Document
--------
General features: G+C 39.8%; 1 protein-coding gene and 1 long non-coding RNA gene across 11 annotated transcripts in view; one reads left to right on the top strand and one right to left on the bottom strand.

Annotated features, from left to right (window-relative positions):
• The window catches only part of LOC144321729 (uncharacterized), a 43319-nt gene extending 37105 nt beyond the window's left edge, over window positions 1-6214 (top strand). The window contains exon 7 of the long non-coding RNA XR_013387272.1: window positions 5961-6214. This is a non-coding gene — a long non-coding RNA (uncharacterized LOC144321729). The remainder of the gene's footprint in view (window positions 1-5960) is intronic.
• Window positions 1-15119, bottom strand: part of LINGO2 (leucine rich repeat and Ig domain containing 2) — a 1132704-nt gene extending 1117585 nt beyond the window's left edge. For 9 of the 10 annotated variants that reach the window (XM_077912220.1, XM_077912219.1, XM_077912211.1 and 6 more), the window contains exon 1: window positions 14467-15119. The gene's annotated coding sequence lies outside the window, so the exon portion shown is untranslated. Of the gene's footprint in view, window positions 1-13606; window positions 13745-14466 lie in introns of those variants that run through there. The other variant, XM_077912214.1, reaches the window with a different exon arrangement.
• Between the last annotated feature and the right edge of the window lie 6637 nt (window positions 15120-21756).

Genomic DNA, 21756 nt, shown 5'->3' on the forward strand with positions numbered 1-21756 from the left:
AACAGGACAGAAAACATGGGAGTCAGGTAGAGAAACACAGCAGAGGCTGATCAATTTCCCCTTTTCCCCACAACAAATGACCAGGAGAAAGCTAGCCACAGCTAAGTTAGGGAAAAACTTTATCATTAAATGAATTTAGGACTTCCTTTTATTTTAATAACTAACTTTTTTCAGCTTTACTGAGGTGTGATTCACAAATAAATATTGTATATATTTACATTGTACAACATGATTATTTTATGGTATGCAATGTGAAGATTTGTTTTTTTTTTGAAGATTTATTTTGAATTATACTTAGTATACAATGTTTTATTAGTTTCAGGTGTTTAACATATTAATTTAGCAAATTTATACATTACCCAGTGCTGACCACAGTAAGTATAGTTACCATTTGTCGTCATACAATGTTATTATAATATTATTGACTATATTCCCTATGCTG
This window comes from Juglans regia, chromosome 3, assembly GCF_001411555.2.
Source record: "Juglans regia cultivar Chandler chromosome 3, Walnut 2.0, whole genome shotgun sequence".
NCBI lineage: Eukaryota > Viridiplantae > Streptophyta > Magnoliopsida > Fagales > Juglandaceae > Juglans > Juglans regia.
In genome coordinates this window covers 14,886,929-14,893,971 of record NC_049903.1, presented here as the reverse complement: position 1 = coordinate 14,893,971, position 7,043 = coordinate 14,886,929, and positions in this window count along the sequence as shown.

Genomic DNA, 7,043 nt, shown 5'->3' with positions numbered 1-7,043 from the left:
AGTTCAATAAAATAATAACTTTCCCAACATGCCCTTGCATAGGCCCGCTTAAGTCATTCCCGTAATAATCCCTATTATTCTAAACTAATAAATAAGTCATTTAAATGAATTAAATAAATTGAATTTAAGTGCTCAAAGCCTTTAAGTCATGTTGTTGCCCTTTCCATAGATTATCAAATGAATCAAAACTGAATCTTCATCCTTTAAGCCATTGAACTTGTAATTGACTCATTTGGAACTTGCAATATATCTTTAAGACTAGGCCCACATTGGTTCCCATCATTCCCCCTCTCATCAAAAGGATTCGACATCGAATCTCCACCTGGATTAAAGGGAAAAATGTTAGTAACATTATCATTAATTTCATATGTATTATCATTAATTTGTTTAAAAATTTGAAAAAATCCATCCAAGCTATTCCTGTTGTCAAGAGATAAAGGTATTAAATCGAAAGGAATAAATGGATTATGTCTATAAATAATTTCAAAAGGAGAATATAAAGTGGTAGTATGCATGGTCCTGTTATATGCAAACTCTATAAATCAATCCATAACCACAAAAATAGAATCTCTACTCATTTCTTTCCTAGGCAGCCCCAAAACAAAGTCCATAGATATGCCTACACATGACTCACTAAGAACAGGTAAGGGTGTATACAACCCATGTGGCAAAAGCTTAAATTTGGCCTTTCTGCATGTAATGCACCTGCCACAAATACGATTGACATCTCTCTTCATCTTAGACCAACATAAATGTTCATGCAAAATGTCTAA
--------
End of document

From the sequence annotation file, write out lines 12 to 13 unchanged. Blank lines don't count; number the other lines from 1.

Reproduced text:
Genomic DNA, 7,043 nt, shown 5'->3' with positions numbered 1-7,043 from the left:
AGTTCAATAAAATAATAACTTTCCCAACATGCCCTTGCATAGGCCCGCTTAAGTCATTCCCGTAATAATCCCTATTATTCTAAACTAATAAATAAGTCATTTAAATGAATTAAATAAATTGAATTTAAGTGCTCAAAGCCTTTAAGTCATGTTGTTGCCCTTTCCATAGATTATCAAATGAATCAAAACTGAATCTTCATCCTTTAAGCCATTGAACTTGTAATTGACTCATTTGGAACTTGCAATATATCTTTAAGACTAGGCCCACATTGGTTCCCATCATTCCCCCTCTCATCAAAAGGATTCGACATCGAATCTCCACCTGGATTAAAGGGAAAAATGTTAGTAACATTATCATTAATTTCATATGTATTATCATTAATTTGTTTAAAAATTTGAAAAAATCCATCCAAGCTATTCCTGTTGTCAAGAGATAAAGGTATTAAATCGAAAGGAATAAATGGATTATGTCTATAAATAATTTCAAAAGGAGAATATAAAGTGGTAGTATGCATGGTCCTGTTATATGCAAACTCTATAAATCAATCCATAACCACAAAAATAGAATCTCTACTCATTTCTTTCCTAGGCAGCCCCAAAACAAAGTCCATAGATATGCCTACACATGACTCACTAAGAACAGGTAAGGGTGTATACAACCCATGTGGCAAAAGCTTAAATTTGGCCTTTCTGCATGTAATGCACCTGCCACAAATACGATTGACATCTCTCTTCATCTTAGACCAACATAAATGTTCATGCAAAATGTCTAA